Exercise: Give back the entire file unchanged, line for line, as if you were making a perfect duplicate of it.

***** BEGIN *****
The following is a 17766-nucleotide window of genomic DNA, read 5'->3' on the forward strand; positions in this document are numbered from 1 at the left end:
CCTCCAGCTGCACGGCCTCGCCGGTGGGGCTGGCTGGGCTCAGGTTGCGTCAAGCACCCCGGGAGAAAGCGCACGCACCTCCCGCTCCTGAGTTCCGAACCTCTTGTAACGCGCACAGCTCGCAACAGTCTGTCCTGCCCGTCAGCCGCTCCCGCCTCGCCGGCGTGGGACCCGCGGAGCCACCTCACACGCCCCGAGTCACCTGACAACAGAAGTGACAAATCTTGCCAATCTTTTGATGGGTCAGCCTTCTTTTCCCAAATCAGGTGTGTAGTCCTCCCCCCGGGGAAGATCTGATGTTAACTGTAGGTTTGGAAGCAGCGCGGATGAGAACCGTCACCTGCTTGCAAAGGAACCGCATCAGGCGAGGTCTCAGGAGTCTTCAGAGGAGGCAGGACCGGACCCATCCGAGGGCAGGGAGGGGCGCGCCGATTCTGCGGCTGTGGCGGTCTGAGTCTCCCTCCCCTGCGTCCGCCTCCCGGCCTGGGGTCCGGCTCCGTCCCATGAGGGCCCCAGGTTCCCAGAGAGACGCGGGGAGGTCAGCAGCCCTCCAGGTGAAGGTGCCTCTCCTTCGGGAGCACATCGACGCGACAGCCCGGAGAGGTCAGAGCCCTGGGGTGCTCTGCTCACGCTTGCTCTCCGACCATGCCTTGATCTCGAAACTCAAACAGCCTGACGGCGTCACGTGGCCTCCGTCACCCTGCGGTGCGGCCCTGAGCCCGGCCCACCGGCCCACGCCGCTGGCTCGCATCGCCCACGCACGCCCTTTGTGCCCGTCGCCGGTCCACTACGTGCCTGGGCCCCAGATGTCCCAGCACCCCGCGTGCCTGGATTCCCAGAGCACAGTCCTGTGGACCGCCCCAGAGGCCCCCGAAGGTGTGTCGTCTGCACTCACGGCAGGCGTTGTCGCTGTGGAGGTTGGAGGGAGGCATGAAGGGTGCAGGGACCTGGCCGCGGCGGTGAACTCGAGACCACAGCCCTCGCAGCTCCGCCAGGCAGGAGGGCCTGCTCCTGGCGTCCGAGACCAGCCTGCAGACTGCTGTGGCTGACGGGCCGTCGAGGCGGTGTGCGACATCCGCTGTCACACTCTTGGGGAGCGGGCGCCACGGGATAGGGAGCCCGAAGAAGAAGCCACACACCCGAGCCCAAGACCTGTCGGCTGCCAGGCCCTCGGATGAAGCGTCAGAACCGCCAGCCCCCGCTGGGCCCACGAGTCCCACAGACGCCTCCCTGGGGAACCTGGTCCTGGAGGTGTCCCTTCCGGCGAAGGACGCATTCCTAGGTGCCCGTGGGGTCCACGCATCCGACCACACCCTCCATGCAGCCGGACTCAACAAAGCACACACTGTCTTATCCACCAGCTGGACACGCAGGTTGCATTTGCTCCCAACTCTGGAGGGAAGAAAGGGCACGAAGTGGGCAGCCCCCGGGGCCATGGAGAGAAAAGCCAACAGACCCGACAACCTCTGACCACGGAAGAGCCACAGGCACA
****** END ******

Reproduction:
The following is a 17766-nucleotide window of genomic DNA, read 5'->3' on the forward strand; positions in this document are numbered from 1 at the left end:
CCTCCAGCTGCACGGCCTCGCCGGTGGGGCTGGCTGGGCTCAGGTTGCGTCAAGCACCCCGGGAGAAAGCGCACGCACCTCCCGCTCCTGAGTTCCGAACCTCTTGTAACGCGCACAGCTCGCAACAGTCTGTCCTGCCCGTCAGCCGCTCCCGCCTCGCCGGCGTGGGACCCGCGGAGCCACCTCACACGCCCCGAGTCACCTGACAACAGAAGTGACAAATCTTGCCAATCTTTTGATGGGTCAGCCTTCTTTTCCCAAATCAGGTGTGTAGTCCTCCCCCCGGGGAAGATCTGATGTTAACTGTAGGTTTGGAAGCAGCGCGGATGAGAACCGTCACCTGCTTGCAAAGGAACCGCATCAGGCGAGGTCTCAGGAGTCTTCAGAGGAGGCAGGACCGGACCCATCCGAGGGCAGGGAGGGGCGCGCCGATTCTGCGGCTGTGGCGGTCTGAGTCTCCCTCCCCTGCGTCCGCCTCCCGGCCTGGGGTCCGGCTCCGTCCCATGAGGGCCCCAGGTTCCCAGAGAGACGCGGGGAGGTCAGCAGCCCTCCAGGTGAAGGTGCCTCTCCTTCGGGAGCACATCGACGCGACAGCCCGGAGAGGTCAGAGCCCTGGGGTGCTCTGCTCACGCTTGCTCTCCGACCATGCCTTGATCTCGAAACTCAAACAGCCTGACGGCGTCACGTGGCCTCCGTCACCCTGCGGTGCGGCCCTGAGCCCGGCCCACCGGCCCACGCCGCTGGCTCGCATCGCCCACGCACGCCCTTTGTGCCCGTCGCCGGTCCACTACGTGCCTGGGCCCCAGATGTCCCAGCACCCCGCGTGCCTGGATTCCCAGAGCACAGTCCTGTGGACCGCCCCAGAGGCCCCCGAAGGTGTGTCGTCTGCACTCACGGCAGGCGTTGTCGCTGTGGAGGTTGGAGGGAGGCATGAAGGGTGCAGGGACCTGGCCGCGGCGGTGAACTCGAGACCACAGCCCTCGCAGCTCCGCCAGGCAGGAGGGCCTGCTCCTGGCGTCCGAGACCAGCCTGCAGACTGCTGTGGCTGACGGGCCGTCGAGGCGGTGTGCGACATCCGCTGTCACACTCTTGGGGAGCGGGCGCCACGGGATAGGGAGCCCGAAGAAGAAGCCACACACCCGAGCCCAAGACCTGTCGGCTGCCAGGCCCTCGGATGAAGCGTCAGAACCGCCAGCCCCCGCTGGGCCCACGAGTCCCACAGACGCCTCCCTGGGGAACCTGGTCCTGGAGGTGTCCCTTCCGGCGAAGGACGCATTCCTAGGTGCCCGTGGGGTCCACGCATCCGACCACACCCTCCATGCAGCCGGACTCAACAAAGCACACACTGTCTTATCCACCAGCTGGACACGCAGGTTGCATTTGCTCCCAACTCTGGAGGGAAGAAAGGGCACGAAGTGGGCAGCCCCCGGGGCCATGGAGAGAAAAGCCAACAGACCCGACAACCTCTGACCACGGAAGAGCCACAGGCACA